Sunday, November 22, 2009

W. Eugene Smith and The Jazz Loft Project

W. Eugene Smith at 4th floor window of 821 Sixth Avenue (ca. 1957).
(W. Eugene Smith © The Heirs of W. Eugene Smith)

By far the most exciting bit of photographic detritus that has lately washed up on our cultural shores is the Jazz Loft Project:

"From 1957 to 1965 legendary photographer W. Eugene Smith made approximately 4,000 hours of recordings on 1,741 reel-to-reel tapes and nearly 40,000 photographs in a loft building in Manhattan's wholesale flower district where major jazz musicians of the day gathered and played their music. Smith's work has remained in archives until now. The Jazz Loft Project is dedicated to uncovering the stories behind this legendary moment in American cultural history."

From these archives, a ten-part radio show has been compiled by Sarah Fishko for NPR. The seventh episode played today on "Weekend Edition." Check your local listings for the last parts. The introduction and the first seven episodes can be found here. Needless to say, there are all sorts of extra visual and aural bits and pieces from the project that can be seen there on the website as well.

In addition, in conjunction with the Center for Documentary Studies at Duke University, Knopf is releasing a book of photographs by Smith with snippets of transcribed audio. The Jazz Loft Project: Photographs and Tapes of W. Eugene Smith from 821 Sixth Avenue, 1957-1965 by Sam Stephenson is just fantastic and a hell of a lot of fun. The book features Smith photos of the jam sessions that seemed to be going on virtually every night through morning (it was considered rude to show up before 11 pm.) It seems that just about anyone connected with the jazz world in the late '50s showed up and Smith incessantly photographed them all and the environment around them.

(Left) Thelonious Monk and his Town Hall band in rehearsal, February 1959.
Zoot Sims (ca. 1957-1964).
(W. Eugene Smith © The Heirs of W. Eugene Smith)

Further, Smith seemed to have photographed everything that passed by his window as well. Half the photos in the book are ones shot from his window on the fourth floor--life drifting by, caught and pinned to the tarmac backdrop by Smith's telephoto lens.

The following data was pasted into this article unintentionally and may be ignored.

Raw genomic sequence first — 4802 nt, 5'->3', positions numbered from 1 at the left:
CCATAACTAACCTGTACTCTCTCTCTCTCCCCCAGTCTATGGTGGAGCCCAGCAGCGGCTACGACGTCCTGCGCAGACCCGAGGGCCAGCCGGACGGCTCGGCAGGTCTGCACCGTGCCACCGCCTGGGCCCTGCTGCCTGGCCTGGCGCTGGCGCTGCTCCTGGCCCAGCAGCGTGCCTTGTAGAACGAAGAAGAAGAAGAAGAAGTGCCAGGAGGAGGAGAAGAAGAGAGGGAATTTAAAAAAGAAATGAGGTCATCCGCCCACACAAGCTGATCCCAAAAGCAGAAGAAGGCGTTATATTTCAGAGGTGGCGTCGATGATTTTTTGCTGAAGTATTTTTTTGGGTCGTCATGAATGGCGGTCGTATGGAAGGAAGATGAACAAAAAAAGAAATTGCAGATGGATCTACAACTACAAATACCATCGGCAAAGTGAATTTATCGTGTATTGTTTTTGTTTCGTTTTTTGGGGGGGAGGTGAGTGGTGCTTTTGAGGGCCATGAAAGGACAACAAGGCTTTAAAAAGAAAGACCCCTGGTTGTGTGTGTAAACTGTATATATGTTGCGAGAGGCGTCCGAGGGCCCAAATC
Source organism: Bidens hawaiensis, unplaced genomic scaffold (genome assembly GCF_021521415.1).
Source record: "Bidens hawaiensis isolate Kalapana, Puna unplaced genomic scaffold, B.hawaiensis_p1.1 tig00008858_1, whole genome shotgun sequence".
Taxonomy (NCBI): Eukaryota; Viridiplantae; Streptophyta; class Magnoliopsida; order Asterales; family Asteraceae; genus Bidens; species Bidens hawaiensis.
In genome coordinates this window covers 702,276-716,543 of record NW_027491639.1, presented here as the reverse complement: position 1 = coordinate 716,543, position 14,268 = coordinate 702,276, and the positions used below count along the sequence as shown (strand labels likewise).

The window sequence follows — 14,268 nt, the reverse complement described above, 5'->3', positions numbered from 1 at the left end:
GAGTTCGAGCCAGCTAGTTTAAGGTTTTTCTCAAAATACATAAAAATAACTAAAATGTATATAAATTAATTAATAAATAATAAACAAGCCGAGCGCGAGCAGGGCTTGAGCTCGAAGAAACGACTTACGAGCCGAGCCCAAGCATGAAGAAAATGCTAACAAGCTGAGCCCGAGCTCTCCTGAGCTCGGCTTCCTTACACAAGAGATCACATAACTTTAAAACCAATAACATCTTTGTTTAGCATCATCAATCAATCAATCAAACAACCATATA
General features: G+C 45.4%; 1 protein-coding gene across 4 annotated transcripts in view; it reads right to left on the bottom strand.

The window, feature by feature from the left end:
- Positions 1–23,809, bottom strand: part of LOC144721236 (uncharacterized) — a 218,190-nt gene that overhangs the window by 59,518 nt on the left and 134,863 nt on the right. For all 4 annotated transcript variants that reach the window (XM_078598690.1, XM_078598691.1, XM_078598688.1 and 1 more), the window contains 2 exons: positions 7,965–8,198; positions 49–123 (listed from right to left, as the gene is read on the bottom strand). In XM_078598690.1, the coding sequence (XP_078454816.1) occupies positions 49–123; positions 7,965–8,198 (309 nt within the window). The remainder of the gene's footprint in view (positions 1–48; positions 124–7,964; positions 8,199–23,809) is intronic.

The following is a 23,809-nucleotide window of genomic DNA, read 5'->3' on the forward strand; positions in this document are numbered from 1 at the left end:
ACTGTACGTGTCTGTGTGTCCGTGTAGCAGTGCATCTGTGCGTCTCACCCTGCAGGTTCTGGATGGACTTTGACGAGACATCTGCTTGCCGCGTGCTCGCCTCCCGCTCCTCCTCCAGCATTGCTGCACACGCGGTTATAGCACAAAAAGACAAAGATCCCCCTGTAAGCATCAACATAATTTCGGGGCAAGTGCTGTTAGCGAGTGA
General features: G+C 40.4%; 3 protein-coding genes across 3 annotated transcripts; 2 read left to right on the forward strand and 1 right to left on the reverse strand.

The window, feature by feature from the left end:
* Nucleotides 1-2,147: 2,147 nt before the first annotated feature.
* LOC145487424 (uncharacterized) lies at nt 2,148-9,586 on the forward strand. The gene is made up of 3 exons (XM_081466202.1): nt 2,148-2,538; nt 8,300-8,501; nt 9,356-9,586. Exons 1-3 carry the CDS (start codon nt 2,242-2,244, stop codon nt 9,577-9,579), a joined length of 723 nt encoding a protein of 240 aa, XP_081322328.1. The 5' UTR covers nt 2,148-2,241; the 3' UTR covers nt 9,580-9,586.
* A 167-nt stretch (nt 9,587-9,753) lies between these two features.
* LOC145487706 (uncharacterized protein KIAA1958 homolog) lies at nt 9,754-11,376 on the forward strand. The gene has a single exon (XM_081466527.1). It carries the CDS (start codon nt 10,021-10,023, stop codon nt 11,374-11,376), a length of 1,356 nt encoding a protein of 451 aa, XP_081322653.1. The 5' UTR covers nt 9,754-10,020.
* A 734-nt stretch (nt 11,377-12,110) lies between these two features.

White Rose Bar sign from the 4th floor window of 821 Sixth Avenue (ca. 1957-1964).
(W. Eugene Smith © The Heirs of W. Eugene Smith)

Not his best work certainly, but add to the mix reproductions of the reel-to-reel boxes of every imaginable manufacture covered with Smith's notes and indexing (one reel labeled: Hard, Grim. A dope tape, stereo), pawn shop tickets, letters and album covers as well as reminiscences by people who passed through and you start to get a remarkably detailed document of a thin slice of American life and culture at a very specific time.

The tapes (The Center for Documentary Studies)

And then, there are the tapes. They include legendary musicians talking shop; Smith discussing photography; Smith and other residents arguing living conditions; contemporary radio shows and tv mulling the concerns of the day; music live and recorded music re-recorded; junkies, hop-heads, dealers, thieves, drunks or walk-ons from the street talking shit; and, apparently, hours of nothing but the building breathing. The transcribed conversations provide a microscopic view of a fascinating subcultural community during a period of creative upheaval.

"Christmas Eve, 1959
Zoot Sims [saxophone] , pianist Mose Allison, saxophonist Pepper Adams, bassist Bill Crow, and others in the loft:
'Come on, Mose, one more tune, just one more.'
'I have to make it home. It's Christmas Eve.'
'It's actually Christmas Day now.'
'We won't have a piano player if you leave.'
'One more, come on, just one more.'"

These are the tiny shards of life that usually end up in the trash bin of history--shards that when assembled can transport you into another time and place with such vivid resonance that you could fool yourself into thinking that all these are your own memories.

Loft interior, fifth floor (ca. 1964).
(W. Eugene Smith © The Heirs of W. Eugene Smith)

Monday, November 16, 2009

Cindy Sherman shoots Fashion for Harper's Bazaar

For the May, 1993, issue of Harper's Bazaar, Cindy Sherman was given her choice of clothes from the year's spring collection and let loose.

The New Cindy Sherman Collection
The artist photographs herself in a selection of '93 Spring designs, once again creating a cast of unconventional characters. By Jim Lewis

For this month's Bazaar, Cindy Sherman was offered her choice of clothes from among the Spring collections and invited to photograph them in any manner she chose. The results, which appear on these pages, are not fashion photographs but artworks that treat fashion like a dream, with a dream's strange logic and air of allegory.